When I was at Princeton, Ted Weiss, a well-known poet and the professor for one of my classes in creative writing, tentatively suggested to us that in the old days poets were supposed to be wiser than other people. He was urging us to get beyond our fascination with language for its own sake, to wonder again at men and their works — to pay attention to people, and to read old books that would instruct us in human nature. But his comment fell flat, and we didn’t talk about it again. It wasn’t going to fly, I guess, this suggestion that undergraduates at an Ivy League school may not know enough about the world yet to write about it.
I think that if you consider the history of literature, you’ll find that genius among young poets shows up in a narrow range, as they write in forms given to them by what they’ve read, or they excel at a kind of mathematics of words and their sounds, but not at revealing or attempting to fathom the way things really are. They lack judgment, simply because they lack experience. That’s why they are ready to become true believers in an ideology or the advance guard of a radical political movement. I saw that too, a few years later, when I got into a conversation with a young lady who was selling Mao’s Little Red Book near the student center at the University of North Carolina.
The author of our Poetry Aloud selection this week, Robert Browning, prided himself on being a careful and shrewd observer of people and their ways. He was the poet as judge, not in a legal or even a theological sense. He considered what he saw, entering as far as possible into the imaginations of all kinds of people, both the good and the evil, giving them a voice, and encouraging us, even enabling us, to enter those imaginations too. That was not because he was indifferent regarding good and evil — far from it! It was because he knew that the good and the evil are sometimes hard to disentangle, and because we can only fight for the one and struggle against the other if we know, in our bones, what they are, and how they may take root in a wide variety of human types, under all kinds of circumstances. His poetry enables us to be good judges, not in the first instance to cheer or to condemn, but to see, to understand.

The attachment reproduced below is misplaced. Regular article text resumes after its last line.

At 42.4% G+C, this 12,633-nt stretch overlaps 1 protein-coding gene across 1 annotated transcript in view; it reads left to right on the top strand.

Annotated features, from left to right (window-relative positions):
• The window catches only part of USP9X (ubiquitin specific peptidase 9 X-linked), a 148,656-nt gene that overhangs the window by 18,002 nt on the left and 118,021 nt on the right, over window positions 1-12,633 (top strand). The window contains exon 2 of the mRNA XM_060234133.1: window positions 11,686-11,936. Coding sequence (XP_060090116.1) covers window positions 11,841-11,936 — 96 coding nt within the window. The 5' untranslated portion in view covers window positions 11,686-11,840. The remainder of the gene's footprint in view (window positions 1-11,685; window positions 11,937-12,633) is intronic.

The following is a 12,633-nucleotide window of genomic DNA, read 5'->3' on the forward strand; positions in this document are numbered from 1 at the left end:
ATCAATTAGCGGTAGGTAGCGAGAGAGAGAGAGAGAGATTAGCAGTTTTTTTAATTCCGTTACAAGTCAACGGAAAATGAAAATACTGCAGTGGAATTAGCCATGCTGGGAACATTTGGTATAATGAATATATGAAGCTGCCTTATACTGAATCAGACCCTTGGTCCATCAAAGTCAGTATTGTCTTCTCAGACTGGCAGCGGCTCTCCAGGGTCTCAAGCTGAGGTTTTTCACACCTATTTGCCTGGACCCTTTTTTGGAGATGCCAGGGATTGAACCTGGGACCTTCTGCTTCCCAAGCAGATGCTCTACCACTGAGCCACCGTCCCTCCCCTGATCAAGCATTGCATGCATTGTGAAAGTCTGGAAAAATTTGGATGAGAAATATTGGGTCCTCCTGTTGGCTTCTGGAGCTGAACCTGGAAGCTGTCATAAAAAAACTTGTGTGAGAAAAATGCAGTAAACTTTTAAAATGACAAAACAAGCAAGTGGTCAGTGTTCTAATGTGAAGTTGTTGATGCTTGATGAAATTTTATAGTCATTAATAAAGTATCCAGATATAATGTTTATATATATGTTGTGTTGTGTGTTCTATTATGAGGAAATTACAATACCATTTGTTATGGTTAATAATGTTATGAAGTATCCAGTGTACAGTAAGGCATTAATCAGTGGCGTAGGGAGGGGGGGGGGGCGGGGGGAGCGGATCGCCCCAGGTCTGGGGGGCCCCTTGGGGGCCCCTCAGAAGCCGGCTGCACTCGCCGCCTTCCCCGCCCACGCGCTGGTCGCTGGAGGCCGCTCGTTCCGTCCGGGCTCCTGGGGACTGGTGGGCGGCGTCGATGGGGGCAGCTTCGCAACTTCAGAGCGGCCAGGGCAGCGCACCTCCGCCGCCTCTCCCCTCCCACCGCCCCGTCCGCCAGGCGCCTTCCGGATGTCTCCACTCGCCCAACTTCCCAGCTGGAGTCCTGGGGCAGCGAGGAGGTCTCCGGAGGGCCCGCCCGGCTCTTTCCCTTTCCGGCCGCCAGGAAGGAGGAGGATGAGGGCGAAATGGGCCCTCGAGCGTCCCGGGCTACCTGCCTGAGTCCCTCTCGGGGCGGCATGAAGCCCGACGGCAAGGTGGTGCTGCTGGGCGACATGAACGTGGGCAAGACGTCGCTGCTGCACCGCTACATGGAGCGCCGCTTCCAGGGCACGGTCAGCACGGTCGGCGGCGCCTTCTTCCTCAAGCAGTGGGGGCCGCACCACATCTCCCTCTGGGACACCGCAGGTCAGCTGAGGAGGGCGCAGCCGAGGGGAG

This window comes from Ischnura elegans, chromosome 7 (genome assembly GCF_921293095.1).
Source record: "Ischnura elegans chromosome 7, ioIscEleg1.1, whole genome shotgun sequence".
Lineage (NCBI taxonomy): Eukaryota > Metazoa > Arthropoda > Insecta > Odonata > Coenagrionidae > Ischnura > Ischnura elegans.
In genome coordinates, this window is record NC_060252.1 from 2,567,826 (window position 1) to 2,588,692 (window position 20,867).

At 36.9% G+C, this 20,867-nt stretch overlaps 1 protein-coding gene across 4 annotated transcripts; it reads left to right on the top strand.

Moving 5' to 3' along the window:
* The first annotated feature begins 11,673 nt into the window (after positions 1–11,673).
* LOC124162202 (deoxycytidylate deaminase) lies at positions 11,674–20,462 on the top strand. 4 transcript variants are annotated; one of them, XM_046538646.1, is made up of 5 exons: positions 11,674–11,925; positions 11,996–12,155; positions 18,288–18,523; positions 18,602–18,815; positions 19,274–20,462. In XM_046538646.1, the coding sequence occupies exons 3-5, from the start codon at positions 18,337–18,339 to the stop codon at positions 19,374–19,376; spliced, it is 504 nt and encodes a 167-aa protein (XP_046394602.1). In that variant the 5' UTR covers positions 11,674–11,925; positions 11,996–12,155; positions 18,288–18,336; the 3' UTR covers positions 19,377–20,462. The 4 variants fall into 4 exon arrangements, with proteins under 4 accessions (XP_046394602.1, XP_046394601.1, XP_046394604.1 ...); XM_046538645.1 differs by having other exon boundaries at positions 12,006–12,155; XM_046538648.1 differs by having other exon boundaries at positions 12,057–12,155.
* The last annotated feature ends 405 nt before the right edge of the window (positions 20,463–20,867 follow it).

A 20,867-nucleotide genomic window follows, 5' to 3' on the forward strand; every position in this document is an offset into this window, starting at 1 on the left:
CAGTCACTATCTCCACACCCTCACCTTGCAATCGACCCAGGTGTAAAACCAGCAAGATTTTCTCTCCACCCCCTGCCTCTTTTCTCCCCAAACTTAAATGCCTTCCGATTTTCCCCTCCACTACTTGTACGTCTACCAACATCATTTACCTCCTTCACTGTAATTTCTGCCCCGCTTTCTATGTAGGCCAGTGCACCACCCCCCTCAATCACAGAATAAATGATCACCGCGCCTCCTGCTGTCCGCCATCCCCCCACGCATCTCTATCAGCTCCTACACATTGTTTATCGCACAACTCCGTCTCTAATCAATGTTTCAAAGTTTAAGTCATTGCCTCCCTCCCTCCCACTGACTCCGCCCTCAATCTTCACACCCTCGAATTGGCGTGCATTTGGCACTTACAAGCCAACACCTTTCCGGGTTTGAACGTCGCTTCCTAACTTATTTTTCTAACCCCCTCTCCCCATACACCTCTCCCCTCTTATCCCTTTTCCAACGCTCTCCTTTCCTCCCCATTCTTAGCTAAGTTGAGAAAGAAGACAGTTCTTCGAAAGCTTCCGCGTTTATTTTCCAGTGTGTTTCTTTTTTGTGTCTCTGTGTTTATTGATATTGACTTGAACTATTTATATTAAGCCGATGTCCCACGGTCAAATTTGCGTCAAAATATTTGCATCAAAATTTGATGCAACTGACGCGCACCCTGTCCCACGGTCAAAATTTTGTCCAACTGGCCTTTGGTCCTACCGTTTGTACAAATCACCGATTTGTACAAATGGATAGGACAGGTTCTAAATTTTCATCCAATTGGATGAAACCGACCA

In “How It Strikes a Contemporary,” the speaker is an ordinary fellow in Madrid, who supposes that the poet — the only one he’s ever seen in his life — is really a kind of secret inquisitor working on the sly for the King. Of course, Browning assumes that we’ll see through the speaker’s false assumption. The poet goes about the streets, looking at people, listening, thinking, judging. Otherwise he doesn’t make a show of himself.